Hi everyone! Today I am very excited to be bringing you a review of Code Name Verity today!
It was the last book that I read in 2017 – and if I hadn’t published my Top Ten Tuesday – Books of the Year post so early, this would have made the list for sure!
Oct. 11th, 1943 – A British spy plane crashes in Nazi-occupied France. Its pilot and passenger are best friends. One of the girls has a chance at survival. The other has lost the game before it’s barely begun.
When “Verity” is arrested by the Gestapo, she’s sure she doesn’t stand a chance. As a secret agent captured in enemy territory, she’s living a spy’s worst nightmare. Her Nazi interrogators give her a simple choice: reveal her mission or face a grisly execution.
As she intricately weaves her confession, Verity uncovers her past, how she became friends with the pilot Maddie, and why she left Maddie in the wrecked fuselage of their plane. On each new scrap of paper, Verity battles for her life, confronting her views on courage and failure and her desperate hope to make it home. But will trading her secrets be enough to save her from the enemy?
Harrowing and beautifully written, Elizabeth Wein creates a visceral read of danger, resolve, and survival that shows just how far true friends will go to save each other. Code Name Verity is an outstanding novel that will stick with you long after the last page.
Verity is such a captivating character – from the first page, you are sucked in to her narrative, intimate in such personal and genuine feeling. As “Verity” writes her confession and surrenders details of about the British, we learn how she became best friends with Maddie and got involved in the war effort. Whilst cooped up in her cell, subjected to watching the torture and execution of other resisting captives, she scrawls her tale on any form of paper available to her – music scores, recipe cards and Jewish prescription sheets to name but some examples. She grieves for her losses and for Maddie, whose plane crash-landed after delivering her safely for her mission.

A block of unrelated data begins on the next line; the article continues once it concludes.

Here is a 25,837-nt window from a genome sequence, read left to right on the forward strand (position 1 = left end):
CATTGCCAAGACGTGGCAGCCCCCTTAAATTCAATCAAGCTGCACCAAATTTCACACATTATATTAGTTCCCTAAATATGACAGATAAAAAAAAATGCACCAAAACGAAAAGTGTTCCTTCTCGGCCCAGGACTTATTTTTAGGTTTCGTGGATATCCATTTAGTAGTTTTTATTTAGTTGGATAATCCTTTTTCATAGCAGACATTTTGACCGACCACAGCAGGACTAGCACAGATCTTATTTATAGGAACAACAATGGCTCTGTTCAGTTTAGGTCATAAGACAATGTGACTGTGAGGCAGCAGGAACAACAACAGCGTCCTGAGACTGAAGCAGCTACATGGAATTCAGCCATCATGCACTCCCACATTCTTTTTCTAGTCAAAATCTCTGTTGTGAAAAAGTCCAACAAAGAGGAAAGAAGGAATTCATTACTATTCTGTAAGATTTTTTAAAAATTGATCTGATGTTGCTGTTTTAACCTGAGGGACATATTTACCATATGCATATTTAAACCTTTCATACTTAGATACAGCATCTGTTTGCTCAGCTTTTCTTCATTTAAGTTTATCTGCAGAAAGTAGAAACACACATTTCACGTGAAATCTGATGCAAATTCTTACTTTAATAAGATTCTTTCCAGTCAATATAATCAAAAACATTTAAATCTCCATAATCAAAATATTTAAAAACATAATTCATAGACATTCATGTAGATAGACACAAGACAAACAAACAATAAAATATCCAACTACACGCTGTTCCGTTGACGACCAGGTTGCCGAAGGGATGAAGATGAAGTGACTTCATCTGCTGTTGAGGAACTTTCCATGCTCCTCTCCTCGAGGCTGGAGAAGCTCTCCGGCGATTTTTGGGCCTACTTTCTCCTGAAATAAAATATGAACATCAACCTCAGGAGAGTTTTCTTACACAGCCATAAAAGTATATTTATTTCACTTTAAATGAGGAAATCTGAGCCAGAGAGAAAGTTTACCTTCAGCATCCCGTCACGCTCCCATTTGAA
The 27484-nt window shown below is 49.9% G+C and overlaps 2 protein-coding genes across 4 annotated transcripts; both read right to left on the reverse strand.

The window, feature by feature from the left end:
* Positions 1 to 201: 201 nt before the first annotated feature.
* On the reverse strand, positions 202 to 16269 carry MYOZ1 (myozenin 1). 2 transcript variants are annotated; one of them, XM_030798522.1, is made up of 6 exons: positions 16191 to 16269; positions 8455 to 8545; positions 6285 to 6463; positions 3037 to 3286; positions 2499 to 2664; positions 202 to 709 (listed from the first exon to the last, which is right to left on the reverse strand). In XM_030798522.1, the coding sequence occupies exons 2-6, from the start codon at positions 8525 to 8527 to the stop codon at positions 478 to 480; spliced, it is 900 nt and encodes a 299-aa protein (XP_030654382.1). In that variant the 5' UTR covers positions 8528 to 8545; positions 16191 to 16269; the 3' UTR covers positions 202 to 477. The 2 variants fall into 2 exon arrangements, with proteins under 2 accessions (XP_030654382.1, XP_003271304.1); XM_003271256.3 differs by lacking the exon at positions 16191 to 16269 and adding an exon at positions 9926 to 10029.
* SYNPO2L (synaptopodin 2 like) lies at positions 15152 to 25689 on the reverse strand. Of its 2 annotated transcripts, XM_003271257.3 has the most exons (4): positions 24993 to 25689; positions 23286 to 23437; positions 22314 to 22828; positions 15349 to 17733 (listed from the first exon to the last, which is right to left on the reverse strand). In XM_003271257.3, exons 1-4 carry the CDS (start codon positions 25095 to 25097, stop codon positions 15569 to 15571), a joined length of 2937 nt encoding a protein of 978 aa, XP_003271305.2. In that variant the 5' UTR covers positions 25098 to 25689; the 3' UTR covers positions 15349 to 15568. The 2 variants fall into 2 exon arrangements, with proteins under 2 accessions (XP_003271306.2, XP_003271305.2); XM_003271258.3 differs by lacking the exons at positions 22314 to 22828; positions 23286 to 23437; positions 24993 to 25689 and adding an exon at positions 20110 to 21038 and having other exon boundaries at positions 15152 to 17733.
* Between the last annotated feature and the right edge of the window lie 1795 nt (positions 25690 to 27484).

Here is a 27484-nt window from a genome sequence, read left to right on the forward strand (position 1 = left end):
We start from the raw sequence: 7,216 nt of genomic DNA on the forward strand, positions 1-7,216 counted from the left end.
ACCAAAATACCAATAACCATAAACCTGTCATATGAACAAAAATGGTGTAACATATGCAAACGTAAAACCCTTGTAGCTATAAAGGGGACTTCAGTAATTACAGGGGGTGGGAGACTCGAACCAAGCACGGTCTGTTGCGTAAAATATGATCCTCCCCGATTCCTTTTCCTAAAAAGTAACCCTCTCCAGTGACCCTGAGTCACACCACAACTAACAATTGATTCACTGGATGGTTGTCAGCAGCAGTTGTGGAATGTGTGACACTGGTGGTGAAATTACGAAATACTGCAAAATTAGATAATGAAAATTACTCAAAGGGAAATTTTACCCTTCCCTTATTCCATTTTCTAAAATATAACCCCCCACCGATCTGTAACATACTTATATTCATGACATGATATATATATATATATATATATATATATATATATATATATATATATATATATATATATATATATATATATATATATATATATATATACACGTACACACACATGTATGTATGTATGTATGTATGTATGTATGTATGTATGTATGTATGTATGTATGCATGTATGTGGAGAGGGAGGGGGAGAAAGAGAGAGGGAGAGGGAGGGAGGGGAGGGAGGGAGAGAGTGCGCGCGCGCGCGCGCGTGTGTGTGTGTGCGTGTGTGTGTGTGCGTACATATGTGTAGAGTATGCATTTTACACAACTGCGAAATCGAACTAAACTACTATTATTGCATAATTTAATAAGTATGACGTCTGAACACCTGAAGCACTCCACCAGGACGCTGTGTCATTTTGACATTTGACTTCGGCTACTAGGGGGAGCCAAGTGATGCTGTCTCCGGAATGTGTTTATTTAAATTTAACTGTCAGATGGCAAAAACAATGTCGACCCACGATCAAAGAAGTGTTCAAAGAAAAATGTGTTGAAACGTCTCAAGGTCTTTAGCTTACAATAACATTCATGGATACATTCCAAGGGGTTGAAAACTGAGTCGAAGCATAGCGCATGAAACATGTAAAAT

Code Name Verity stirs a variety of emotions throughout the book – horror at the atrocities experienced at the hands of the Gestapo; fear for our protagonist’s life as she struggles on in her meagre existence; and humour… somehow, a small spark of resistance lies deep in her heart despite all her suffering. And a small spark can ignite a flame… The details of Verity’s mission unfold, and all may not be lost.
It is easy to consider the overall events of the war in hindsight, losing the personal touch – the men, women and children that died as a result of the war were mother’s, fathers, brother’s and sister’s. They were families. The narrative of Code Name Verity puts that right back into perspective.
Somehow I feel that anything I can say about how brilliant, beautiful and cleverly written the narrative is, I feel my comments can never do the book justice. Instead, let actions speak louder than words: Much as one may do with a classic or beloved favourite, this is a book I am going to pick up and read again. And again. I’ll probably get my hands on a physical copy to adorn my bookshelf too, because it has earned it’s place in my library. I hope it earns a place in yours too!